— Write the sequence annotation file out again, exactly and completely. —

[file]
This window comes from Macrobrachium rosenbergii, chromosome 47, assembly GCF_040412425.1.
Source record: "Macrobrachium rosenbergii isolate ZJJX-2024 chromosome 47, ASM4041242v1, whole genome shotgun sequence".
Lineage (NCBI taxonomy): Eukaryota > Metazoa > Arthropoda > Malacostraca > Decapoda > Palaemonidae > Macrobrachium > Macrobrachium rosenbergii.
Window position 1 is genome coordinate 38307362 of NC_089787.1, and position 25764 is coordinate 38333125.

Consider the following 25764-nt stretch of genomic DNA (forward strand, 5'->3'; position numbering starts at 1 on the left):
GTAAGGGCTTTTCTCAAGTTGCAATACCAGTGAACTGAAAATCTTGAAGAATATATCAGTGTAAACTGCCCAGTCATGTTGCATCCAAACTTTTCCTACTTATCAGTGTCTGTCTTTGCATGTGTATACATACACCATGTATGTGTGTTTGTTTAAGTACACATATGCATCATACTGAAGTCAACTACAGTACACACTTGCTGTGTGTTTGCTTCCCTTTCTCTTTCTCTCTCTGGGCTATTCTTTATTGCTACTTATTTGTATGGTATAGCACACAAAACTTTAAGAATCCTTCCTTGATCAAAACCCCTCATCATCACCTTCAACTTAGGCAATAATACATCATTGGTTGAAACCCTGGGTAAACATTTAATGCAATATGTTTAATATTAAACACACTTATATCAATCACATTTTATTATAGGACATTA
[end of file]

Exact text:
This window comes from Macrobrachium rosenbergii, chromosome 47, assembly GCF_040412425.1.
Source record: "Macrobrachium rosenbergii isolate ZJJX-2024 chromosome 47, ASM4041242v1, whole genome shotgun sequence".
Lineage (NCBI taxonomy): Eukaryota > Metazoa > Arthropoda > Malacostraca > Decapoda > Palaemonidae > Macrobrachium > Macrobrachium rosenbergii.
Window position 1 is genome coordinate 38307362 of NC_089787.1, and position 25764 is coordinate 38333125.

Consider the following 25764-nt stretch of genomic DNA (forward strand, 5'->3'; position numbering starts at 1 on the left):
GTAAGGGCTTTTCTCAAGTTGCAATACCAGTGAACTGAAAATCTTGAAGAATATATCAGTGTAAACTGCCCAGTCATGTTGCATCCAAACTTTTCCTACTTATCAGTGTCTGTCTTTGCATGTGTATACATACACCATGTATGTGTGTTTGTTTAAGTACACATATGCATCATACTGAAGTCAACTACAGTACACACTTGCTGTGTGTTTGCTTCCCTTTCTCTTTCTCTCTCTGGGCTATTCTTTATTGCTACTTATTTGTATGGTATAGCACACAAAACTTTAAGAATCCTTCCTTGATCAAAACCCCTCATCATCACCTTCAACTTAGGCAATAATACATCATTGGTTGAAACCCTGGGTAAACATTTAATGCAATATGTTTAATATTAAACACACTTATATCAATCACATTTTATTATAGGACATTA